Red-ite Rate Mistakes
At times of late folks have decided to term volumes of the mantle (in particular) as being “red-ite” and “blue-ite” to avoid over interpreting such bodies as being hot or of some material. Even so, the general assumption in the upper mantle is that red-ite is hot and blue-ite cold. So what does this tell you about surface uplift rates?
And yet there is quite a literature where the presence of a red blob in tomography is taken to mean that overlying crust is rising, or a blue blob means it is sinking. This is nonsense for multiple reasons. (GG is here refraining from identifying some guilty parties, but it shouldn’t be hard to find some).
First, it would be the rate of change of buoyancy that would matter to start with. A present-day hot body (say, for instance, a pluton) would be in isostatic balance (as much as the flexural strength of the lithosphere would allow). If the pluton were simply sitting there, slowly cooling, little would happen until the thermal front from the pluton were to fade out enough that the whole volume of pluton and surrounding rock was losing heat. There would be no uplift; eventually there would even be subsidence, even as the pluton might remain somewhat hotter than its surroundings. For there to be uplift, the pluton either needs to get hotter or bigger. Seismic tomography has no temporal history; if you want to go there, you have to make a bunch of assumptions and then model processes.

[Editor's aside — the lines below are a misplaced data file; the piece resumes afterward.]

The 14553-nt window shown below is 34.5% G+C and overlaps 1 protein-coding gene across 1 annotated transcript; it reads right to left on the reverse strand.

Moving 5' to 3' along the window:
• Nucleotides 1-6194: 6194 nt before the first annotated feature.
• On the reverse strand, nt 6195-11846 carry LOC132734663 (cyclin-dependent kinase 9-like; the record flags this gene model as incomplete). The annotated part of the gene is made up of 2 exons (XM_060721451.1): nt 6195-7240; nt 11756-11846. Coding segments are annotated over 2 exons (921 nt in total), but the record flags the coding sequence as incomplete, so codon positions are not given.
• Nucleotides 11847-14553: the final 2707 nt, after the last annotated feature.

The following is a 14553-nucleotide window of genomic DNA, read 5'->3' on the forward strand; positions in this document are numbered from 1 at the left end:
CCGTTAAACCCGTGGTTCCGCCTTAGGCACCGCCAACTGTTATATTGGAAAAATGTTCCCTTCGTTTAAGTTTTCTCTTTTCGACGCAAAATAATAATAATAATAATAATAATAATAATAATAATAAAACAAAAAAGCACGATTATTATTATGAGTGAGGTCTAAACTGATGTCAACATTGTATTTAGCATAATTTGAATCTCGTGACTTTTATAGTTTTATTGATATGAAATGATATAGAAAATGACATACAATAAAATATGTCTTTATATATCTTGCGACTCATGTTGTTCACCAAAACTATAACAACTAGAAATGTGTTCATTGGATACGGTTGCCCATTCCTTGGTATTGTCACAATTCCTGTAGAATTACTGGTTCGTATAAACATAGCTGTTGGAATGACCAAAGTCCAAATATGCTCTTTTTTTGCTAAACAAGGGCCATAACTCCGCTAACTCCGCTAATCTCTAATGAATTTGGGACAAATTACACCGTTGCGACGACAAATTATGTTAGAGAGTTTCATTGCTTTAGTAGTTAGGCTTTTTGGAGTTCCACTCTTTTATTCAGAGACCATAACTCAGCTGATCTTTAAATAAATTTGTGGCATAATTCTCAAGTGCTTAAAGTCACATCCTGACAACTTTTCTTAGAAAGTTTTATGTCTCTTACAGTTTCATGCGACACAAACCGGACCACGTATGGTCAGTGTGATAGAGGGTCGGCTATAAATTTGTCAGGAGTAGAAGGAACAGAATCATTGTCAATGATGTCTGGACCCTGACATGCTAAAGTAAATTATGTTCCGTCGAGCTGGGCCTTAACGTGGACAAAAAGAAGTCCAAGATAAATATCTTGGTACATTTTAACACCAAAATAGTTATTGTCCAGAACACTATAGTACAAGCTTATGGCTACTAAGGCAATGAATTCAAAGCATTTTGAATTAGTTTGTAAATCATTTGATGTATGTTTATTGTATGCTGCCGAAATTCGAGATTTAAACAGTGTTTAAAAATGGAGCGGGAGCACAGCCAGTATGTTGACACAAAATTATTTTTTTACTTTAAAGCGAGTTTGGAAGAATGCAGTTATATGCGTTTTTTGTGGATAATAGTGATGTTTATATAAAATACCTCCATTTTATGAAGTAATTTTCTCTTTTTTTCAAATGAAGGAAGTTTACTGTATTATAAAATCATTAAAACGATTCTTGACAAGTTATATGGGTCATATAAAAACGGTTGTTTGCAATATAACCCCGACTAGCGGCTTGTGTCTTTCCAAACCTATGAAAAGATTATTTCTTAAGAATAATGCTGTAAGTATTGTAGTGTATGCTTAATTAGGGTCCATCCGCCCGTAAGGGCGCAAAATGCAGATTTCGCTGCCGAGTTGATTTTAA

Second, the assumption of buoyancy for a red blob, while defensible, is hardly certain.
Third, there are processes that can interfere with the expression of a mantle anomaly’s buoyancy at the surface. Several papers studying Rayleigh-Taylor instabilities have shown that the crust can flow in above a growing instability to produce uplift even as the anti-buoyant drip grows below.
Mistaking a rate for a level value is a blunder that earns rapid and widespread approbation in economics; perhaps similar blunders should be called out in earth science.